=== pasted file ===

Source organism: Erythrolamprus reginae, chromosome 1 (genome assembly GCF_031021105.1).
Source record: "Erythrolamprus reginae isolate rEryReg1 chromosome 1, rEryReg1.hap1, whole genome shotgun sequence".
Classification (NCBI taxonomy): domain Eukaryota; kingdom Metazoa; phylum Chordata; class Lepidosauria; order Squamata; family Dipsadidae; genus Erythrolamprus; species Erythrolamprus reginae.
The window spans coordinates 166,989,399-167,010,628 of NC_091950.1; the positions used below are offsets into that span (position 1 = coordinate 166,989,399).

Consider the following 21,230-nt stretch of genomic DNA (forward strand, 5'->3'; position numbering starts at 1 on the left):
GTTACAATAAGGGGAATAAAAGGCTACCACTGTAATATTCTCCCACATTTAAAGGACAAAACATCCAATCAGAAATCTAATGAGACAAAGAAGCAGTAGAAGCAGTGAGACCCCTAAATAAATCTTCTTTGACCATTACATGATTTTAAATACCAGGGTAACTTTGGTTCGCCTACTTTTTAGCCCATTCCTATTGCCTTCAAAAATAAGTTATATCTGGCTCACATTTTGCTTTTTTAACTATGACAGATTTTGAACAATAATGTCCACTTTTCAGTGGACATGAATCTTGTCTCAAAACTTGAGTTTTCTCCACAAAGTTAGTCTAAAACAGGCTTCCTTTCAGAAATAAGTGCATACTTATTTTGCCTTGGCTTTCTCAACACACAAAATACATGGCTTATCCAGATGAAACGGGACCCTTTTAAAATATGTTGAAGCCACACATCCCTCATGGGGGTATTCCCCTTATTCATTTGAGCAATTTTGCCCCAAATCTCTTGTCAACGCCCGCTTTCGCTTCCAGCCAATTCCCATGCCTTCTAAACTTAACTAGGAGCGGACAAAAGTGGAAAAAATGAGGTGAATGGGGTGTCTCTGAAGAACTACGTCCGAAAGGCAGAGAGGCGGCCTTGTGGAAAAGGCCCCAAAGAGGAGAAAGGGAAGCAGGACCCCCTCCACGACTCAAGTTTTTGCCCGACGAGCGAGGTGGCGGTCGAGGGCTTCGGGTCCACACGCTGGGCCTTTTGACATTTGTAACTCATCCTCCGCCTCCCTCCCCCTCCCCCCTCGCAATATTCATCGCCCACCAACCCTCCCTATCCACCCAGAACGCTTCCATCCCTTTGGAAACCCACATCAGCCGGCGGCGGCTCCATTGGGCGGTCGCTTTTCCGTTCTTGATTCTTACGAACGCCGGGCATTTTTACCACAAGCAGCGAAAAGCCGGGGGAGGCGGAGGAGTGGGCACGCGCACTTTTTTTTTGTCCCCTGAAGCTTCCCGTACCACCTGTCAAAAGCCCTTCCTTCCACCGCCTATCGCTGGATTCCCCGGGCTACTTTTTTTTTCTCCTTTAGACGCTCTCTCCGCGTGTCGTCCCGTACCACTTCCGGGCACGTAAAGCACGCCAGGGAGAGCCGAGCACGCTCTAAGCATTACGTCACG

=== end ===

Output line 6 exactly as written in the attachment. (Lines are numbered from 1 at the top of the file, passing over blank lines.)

GTTACAATAAGGGGAATAAAAGGCTACCACTGTAATATTCTCCCACATTTAAAGGACAAAACATCCAATCAGAAATCTAATGAGACAAAGAAGCAGTAGAAGCAGTGAGACCCCTAAATAAATCTTCTTTGACCATTACATGATTTTAAATACCAGGGTAACTTTGGTTCGCCTACTTTTTAGCCCATTCCTATTGCCTTCAAAAATAAGTTATATCTGGCTCACATTTTGCTTTTTTAACTATGACAGATTTTGAACAATAATGTCCACTTTTCAGTGGACATGAATCTTGTCTCAAAACTTGAGTTTTCTCCACAAAGTTAGTCTAAAACAGGCTTCCTTTCAGAAATAAGTGCATACTTATTTTGCCTTGGCTTTCTCAACACACAAAATACATGGCTTATCCAGATGAAACGGGACCCTTTTAAAATATGTTGAAGCCACACATCCCTCATGGGGGTATTCCCCTTATTCATTTGAGCAATTTTGCCCCAAATCTCTTGTCAACGCCCGCTTTCGCTTCCAGCCAATTCCCATGCCTTCTAAACTTAACTAGGAGCGGACAAAAGTGGAAAAAATGAGGTGAATGGGGTGTCTCTGAAGAACTACGTCCGAAAGGCAGAGAGGCGGCCTTGTGGAAAAGGCCCCAAAGAGGAGAAAGGGAAGCAGGACCCCCTCCACGACTCAAGTTTTTGCCCGACGAGCGAGGTGGCGGTCGAGGGCTTCGGGTCCACACGCTGGGCCTTTTGACATTTGTAACTCATCCTCCGCCTCCCTCCCCCTCCCCCCTCGCAATATTCATCGCCCACCAACCCTCCCTATCCACCCAGAACGCTTCCATCCCTTTGGAAACCCACATCAGCCGGCGGCGGCTCCATTGGGCGGTCGCTTTTCCGTTCTTGATTCTTACGAACGCCGGGCATTTTTACCACAAGCAGCGAAAAGCCGGGGGAGGCGGAGGAGTGGGCACGCGCACTTTTTTTTTGTCCCCTGAAGCTTCCCGTACCACCTGTCAAAAGCCCTTCCTTCCACCGCCTATCGCTGGATTCCCCGGGCTACTTTTTTTTTCTCCTTTAGACGCTCTCTCCGCGTGTCGTCCCGTACCACTTCCGGGCACGTAAAGCACGCCAGGGAGAGCCGAGCACGCTCTAAGCATTACGTCACG